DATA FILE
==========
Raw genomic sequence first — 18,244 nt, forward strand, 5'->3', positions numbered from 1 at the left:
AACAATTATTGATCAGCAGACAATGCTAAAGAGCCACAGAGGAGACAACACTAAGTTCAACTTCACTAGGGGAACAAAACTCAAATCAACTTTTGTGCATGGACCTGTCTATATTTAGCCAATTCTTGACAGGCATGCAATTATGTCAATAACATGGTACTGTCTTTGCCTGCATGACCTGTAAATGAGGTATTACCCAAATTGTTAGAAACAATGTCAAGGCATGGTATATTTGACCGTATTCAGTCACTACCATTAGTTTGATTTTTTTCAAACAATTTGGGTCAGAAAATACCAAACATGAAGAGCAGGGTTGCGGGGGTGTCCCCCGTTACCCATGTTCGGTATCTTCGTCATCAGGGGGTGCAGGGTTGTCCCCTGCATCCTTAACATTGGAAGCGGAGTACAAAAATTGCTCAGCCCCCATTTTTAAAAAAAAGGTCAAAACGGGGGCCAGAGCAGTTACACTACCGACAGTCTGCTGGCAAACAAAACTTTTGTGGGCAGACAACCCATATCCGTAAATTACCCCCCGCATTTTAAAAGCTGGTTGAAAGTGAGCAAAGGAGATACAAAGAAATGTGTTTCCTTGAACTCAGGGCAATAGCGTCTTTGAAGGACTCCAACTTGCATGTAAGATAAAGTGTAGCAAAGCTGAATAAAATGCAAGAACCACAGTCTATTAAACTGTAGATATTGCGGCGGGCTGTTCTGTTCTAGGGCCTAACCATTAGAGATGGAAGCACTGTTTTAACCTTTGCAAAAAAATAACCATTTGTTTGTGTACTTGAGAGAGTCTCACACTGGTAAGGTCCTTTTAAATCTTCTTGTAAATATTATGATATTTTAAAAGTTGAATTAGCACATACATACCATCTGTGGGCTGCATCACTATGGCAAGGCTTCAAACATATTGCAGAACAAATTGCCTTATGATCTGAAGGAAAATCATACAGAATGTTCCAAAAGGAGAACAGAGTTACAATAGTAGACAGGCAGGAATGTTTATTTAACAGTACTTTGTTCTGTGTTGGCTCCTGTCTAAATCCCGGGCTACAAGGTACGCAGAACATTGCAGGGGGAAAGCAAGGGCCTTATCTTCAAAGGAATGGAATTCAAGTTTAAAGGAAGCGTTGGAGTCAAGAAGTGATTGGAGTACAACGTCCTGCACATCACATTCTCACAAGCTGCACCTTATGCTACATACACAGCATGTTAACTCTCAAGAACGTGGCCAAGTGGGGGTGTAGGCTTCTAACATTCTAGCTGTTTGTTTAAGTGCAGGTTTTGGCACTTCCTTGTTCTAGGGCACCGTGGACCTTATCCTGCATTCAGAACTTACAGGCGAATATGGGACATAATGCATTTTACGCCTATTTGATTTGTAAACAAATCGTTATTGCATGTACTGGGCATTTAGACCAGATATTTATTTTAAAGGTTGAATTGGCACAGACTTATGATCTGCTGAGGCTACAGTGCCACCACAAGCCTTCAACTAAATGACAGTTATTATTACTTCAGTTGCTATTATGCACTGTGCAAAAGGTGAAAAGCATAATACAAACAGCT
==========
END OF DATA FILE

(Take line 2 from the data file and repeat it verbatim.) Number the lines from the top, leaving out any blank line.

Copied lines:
AACAATTATTGATCAGCAGACAATGCTAAAGAGCCACAGAGGAGACAACACTAAGTTCAACTTCACTAGGGGAACAAAACTCAAATCAACTTTTGTGCATGGACCTGTCTATATTTAGCCAATTCTTGACAGGCATGCAATTATGTCAATAACATGGTACTGTCTTTGCCTGCATGACCTGTAAATGAGGTATTACCCAAATTGTTAGAAACAATGTCAAGGCATGGTATATTTGACCGTATTCAGTCACTACCATTAGTTTGATTTTTTTCAAACAATTTGGGTCAGAAAATACCAAACATGAAGAGCAGGGTTGCGGGGGTGTCCCCCGTTACCCATGTTCGGTATCTTCGTCATCAGGGGGTGCAGGGTTGTCCCCTGCATCCTTAACATTGGAAGCGGAGTACAAAAATTGCTCAGCCCCCATTTTTAAAAAAAAGGTCAAAACGGGGGCCAGAGCAGTTACACTACCGACAGTCTGCTGGCAAACAAAACTTTTGTGGGCAGACAACCCATATCCGTAAATTACCCCCCGCATTTTAAAAGCTGGTTGAAAGTGAGCAAAGGAGATACAAAGAAATGTGTTTCCTTGAACTCAGGGCAATAGCGTCTTTGAAGGACTCCAACTTGCATGTAAGATAAAGTGTAGCAAAGCTGAATAAAATGCAAGAACCACAGTCTATTAAACTGTAGATATTGCGGCGGGCTGTTCTGTTCTAGGGCCTAACCATTAGAGATGGAAGCACTGTTTTAACCTTTGCAAAAAAATAACCATTTGTTTGTGTACTTGAGAGAGTCTCACACTGGTAAGGTCCTTTTAAATCTTCTTGTAAATATTATGATATTTTAAAAGTTGAATTAGCACATACATACCATCTGTGGGCTGCATCACTATGGCAAGGCTTCAAACATATTGCAGAACAAATTGCCTTATGATCTGAAGGAAAATCATACAGAATGTTCCAAAAGGAGAACAGAGTTACAATAGTAGACAGGCAGGAATGTTTATTTAACAGTACTTTGTTCTGTGTTGGCTCCTGTCTAAATCCCGGGCTACAAGGTACGCAGAACATTGCAGGGGGAAAGCAAGGGCCTTATCTTCAAAGGAATGGAATTCAAGTTTAAAGGAAGCGTTGGAGTCAAGAAGTGATTGGAGTACAACGTCCTGCACATCACATTCTCACAAGCTGCACCTTATGCTACATACACAGCATGTTAACTCTCAAGAACGTGGCCAAGTGGGGGTGTAGGCTTCTAACATTCTAGCTGTTTGTTTAAGTGCAGGTTTTGGCACTTCCTTGTTCTAGGGCACCGTGGACCTTATCCTGCATTCAGAACTTACAGGCGAATATGGGACATAATGCATTTTACGCCTATTTGATTTGTAAACAAATCGTTATTGCATGTACTGGGCATTTAGACCAGATATTTATTTTAAAGGTTGAATTGGCACAGACTTATGATCTGCTGAGGCTACAGTGCCACCACAAGCCTTCAACTAAATGACAGTTATTATTACTTCAGTTGCTATTATGCACTGTGCAAAAGGTGAAAAGCATAATACAAACAGCT